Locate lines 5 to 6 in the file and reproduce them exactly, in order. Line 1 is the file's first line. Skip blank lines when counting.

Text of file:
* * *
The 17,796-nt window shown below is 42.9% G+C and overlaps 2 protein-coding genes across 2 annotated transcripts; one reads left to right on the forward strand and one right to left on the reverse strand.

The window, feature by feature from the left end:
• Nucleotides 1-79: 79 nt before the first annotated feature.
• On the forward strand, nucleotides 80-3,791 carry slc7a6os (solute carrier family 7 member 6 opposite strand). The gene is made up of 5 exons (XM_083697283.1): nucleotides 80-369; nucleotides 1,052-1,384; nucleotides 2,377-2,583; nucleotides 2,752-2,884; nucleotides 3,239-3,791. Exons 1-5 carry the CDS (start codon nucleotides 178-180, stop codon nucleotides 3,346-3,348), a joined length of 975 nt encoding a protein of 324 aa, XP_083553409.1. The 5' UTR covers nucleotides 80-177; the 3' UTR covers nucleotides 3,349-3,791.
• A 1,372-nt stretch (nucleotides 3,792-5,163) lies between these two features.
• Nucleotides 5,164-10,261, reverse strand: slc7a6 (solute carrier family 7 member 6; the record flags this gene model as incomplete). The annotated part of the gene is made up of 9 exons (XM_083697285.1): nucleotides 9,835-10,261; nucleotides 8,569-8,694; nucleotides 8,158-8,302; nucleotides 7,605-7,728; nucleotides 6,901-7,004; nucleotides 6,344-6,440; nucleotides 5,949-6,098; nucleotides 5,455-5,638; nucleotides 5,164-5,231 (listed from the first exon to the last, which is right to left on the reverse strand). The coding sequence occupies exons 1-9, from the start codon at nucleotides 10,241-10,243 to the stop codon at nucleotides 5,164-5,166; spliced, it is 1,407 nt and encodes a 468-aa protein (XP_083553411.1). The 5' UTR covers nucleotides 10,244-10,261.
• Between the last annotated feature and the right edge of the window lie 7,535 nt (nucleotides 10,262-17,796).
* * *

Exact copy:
• A 1,372-nt stretch (nucleotides 3,792-5,163) lies between these two features.
• Nucleotides 5,164-10,261, reverse strand: slc7a6 (solute carrier family 7 member 6; the record flags this gene model as incomplete). The annotated part of the gene is made up of 9 exons (XM_083697285.1): nucleotides 9,835-10,261; nucleotides 8,569-8,694; nucleotides 8,158-8,302; nucleotides 7,605-7,728; nucleotides 6,901-7,004; nucleotides 6,344-6,440; nucleotides 5,949-6,098; nucleotides 5,455-5,638; nucleotides 5,164-5,231 (listed from the first exon to the last, which is right to left on the reverse strand). The coding sequence occupies exons 1-9, from the start codon at nucleotides 10,241-10,243 to the stop codon at nucleotides 5,164-5,166; spliced, it is 1,407 nt and encodes a 468-aa protein (XP_083553411.1). The 5' UTR covers nucleotides 10,244-10,261.